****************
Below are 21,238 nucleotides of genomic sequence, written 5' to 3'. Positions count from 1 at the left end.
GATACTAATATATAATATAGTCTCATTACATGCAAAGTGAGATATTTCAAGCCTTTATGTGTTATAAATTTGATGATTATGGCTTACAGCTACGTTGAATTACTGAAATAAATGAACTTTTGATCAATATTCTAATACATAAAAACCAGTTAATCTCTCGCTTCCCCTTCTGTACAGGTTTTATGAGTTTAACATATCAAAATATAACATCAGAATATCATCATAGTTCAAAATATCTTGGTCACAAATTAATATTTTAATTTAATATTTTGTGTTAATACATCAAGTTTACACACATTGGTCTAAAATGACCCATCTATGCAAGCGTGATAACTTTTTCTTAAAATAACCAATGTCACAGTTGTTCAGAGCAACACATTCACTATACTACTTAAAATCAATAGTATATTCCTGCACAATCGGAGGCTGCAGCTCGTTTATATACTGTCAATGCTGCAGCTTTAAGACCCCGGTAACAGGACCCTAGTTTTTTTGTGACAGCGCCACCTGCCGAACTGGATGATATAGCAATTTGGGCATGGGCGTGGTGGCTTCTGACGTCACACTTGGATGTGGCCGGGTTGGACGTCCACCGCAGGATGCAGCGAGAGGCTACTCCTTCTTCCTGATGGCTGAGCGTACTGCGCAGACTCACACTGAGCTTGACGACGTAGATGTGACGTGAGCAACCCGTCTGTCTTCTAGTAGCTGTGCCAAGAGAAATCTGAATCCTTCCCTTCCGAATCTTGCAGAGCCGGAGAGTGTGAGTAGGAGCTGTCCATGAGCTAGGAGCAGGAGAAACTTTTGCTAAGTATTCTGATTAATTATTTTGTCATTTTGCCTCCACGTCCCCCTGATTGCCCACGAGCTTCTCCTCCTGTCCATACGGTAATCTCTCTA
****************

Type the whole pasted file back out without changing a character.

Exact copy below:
Below are 21,238 nucleotides of genomic sequence, written 5' to 3'. Positions count from 1 at the left end.
GATACTAATATATAATATAGTCTCATTACATGCAAAGTGAGATATTTCAAGCCTTTATGTGTTATAAATTTGATGATTATGGCTTACAGCTACGTTGAATTACTGAAATAAATGAACTTTTGATCAATATTCTAATACATAAAAACCAGTTAATCTCTCGCTTCCCCTTCTGTACAGGTTTTATGAGTTTAACATATCAAAATATAACATCAGAATATCATCATAGTTCAAAATATCTTGGTCACAAATTAATATTTTAATTTAATATTTTGTGTTAATACATCAAGTTTACACACATTGGTCTAAAATGACCCATCTATGCAAGCGTGATAACTTTTTCTTAAAATAACCAATGTCACAGTTGTTCAGAGCAACACATTCACTATACTACTTAAAATCAATAGTATATTCCTGCACAATCGGAGGCTGCAGCTCGTTTATATACTGTCAATGCTGCAGCTTTAAGACCCCGGTAACAGGACCCTAGTTTTTTTGTGACAGCGCCACCTGCCGAACTGGATGATATAGCAATTTGGGCATGGGCGTGGTGGCTTCTGACGTCACACTTGGATGTGGCCGGGTTGGACGTCCACCGCAGGATGCAGCGAGAGGCTACTCCTTCTTCCTGATGGCTGAGCGTACTGCGCAGACTCACACTGAGCTTGACGACGTAGATGTGACGTGAGCAACCCGTCTGTCTTCTAGTAGCTGTGCCAAGAGAAATCTGAATCCTTCCCTTCCGAATCTTGCAGAGCCGGAGAGTGTGAGTAGGAGCTGTCCATGAGCTAGGAGCAGGAGAAACTTTTGCTAAGTATTCTGATTAATTATTTTGTCATTTTGCCTCCACGTCCCCCTGATTGCCCACGAGCTTCTCCTCCTGTCCATACGGTAATCTCTCTA